The big let-down

The low-key visit by Foreign Secretary (FS) Vijay Gokhale to Washington and his talks with the US State Department officials on Monday, with focus on terrorism, signals that the Trump administration is caught in a cleft stick — it wants to stay out of the India-Pakistan conundrum.

The big let-down

Unfair: A big picture has emerged in the past month since the Pulwama attack, and it is one of India’s growing diplomatic isolation.

MK Bhadrakumar

MK Bhadrakumar 
Former Ambassador

The low-key visit by Foreign Secretary (FS) Vijay Gokhale to Washington and his talks with the US State Department officials on Monday, with focus on terrorism, signals that the Trump administration is caught in a cleft stick — it wants to stay out of the India-Pakistan conundrum. The readout of the FS’ call on State Secretary Mike Pompeo said the two officials ‘discussed the importance of bringing those responsible for the (Pulwama) attack to justice and the urgency of Pakistan taking meaningful action against terrorist groups operating in its soil’. But it was silent on any concrete step by Washington to help India. 

Pompeo’s predecessor Rex Tillerson was willing to use far tougher language during his visit to Delhi last July. ‘Terror havens will not be tolerated,’ he said at a joint press conference with External Affairs Minister Sushma Swaraj. Tillerson said he had asked the Pakistani leadership to take action against terror groups and said an enhancement in their capabilities might pose a threat to the government in Islamabad. Not that it made any difference to the Pakistani policies but he was willing, nonetheless, to stand up and be counted as India’s ally.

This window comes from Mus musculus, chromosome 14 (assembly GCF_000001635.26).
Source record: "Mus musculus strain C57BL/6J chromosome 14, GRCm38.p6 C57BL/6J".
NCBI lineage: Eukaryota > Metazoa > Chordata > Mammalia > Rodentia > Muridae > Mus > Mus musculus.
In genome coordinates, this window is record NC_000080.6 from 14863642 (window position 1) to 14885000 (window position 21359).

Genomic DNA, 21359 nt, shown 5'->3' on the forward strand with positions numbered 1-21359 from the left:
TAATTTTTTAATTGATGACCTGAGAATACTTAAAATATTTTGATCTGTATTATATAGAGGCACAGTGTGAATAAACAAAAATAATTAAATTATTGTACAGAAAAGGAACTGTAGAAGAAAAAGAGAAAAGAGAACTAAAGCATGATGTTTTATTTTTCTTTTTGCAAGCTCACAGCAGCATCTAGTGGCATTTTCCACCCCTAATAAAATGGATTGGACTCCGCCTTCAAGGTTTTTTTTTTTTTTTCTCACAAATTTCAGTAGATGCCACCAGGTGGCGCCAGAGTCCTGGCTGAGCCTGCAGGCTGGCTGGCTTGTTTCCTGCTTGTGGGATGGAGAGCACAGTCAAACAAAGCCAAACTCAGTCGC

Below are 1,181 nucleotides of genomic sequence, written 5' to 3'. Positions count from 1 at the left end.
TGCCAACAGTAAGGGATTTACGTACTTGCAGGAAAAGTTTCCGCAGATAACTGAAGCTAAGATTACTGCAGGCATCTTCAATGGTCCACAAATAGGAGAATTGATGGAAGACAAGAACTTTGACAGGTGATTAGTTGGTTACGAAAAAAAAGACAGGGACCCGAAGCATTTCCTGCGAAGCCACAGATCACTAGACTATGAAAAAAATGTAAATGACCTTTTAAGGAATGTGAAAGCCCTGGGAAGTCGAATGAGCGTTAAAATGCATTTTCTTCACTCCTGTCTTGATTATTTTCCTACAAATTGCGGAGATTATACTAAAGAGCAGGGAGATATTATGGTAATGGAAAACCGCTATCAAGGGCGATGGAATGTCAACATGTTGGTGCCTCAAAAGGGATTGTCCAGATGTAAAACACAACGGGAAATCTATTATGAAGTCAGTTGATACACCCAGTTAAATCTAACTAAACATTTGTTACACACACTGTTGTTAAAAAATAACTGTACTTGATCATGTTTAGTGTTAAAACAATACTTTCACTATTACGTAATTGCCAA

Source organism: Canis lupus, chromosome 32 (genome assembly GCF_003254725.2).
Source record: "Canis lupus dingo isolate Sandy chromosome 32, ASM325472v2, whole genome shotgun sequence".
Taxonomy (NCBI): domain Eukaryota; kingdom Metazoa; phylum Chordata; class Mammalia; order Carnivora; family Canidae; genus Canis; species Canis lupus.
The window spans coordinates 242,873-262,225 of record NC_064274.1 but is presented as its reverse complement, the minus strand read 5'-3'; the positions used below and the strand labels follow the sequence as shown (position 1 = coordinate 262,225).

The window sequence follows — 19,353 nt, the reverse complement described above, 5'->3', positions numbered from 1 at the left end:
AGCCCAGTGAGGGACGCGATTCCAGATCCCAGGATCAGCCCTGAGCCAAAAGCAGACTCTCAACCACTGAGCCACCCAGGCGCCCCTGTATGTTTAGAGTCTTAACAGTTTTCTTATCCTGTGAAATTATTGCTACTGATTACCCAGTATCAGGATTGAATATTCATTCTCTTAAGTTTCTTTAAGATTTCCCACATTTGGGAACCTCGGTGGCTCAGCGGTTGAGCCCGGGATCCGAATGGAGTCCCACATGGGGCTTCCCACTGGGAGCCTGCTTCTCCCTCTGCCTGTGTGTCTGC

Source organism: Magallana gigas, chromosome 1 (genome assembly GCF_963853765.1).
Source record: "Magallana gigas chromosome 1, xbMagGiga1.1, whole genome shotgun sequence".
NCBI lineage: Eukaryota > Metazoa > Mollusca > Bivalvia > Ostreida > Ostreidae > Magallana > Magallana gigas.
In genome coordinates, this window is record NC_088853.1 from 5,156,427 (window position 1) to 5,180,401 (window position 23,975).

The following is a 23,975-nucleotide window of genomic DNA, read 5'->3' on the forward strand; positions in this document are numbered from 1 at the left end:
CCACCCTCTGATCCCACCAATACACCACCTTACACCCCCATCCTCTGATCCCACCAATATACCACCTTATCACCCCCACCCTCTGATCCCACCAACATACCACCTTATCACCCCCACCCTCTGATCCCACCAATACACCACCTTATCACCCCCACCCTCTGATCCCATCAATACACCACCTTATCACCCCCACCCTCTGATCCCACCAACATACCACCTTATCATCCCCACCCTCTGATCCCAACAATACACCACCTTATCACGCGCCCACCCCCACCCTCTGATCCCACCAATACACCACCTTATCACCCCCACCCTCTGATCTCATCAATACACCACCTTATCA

Of course, this is not a matter of style between the burly Texan and his Bible-reading successor of Italian ancestry. The point is, much has changed in the past eight months. The US-Pakistan-India triangle has transformed under the magical touch of the Afghan endgame. It wasn’t probably a coincidence that the day before Pompeo received the FS in Washington, Pakistan foreign minister Shah Mehmood Qureshi said Pakistan-US relations were ‘improving’. To quote Qureshi, ‘Our relations with the US are going to take a new turn. US-Taliban peace dialogues are underway in Doha and positive results are expected… India wants Pakistan’s isolation on diplomatic level but it has failed.’

Washington took note of Qureshi’s upbeat remarks and it probably prompted a call to him by US national security adviser John Bolton on Monday. At any rate, all that Pompeo would tell the FS was, according to the US readout, he ‘affirmed that the US stands with the people and Government of India in the fight against terrorism’. The MEA press took note that ‘Secretary Pompeo expressed his understanding of India’s concerns regarding cross-border terrorism. They (Pompeo and FS) agreed that Pakistan needs to take concerted action to dismantle the terrorist infrastructure and to deny safe haven to all terrorist groups in its territory. They also agreed that those who support or abet terrorism in any form should be held accountable.’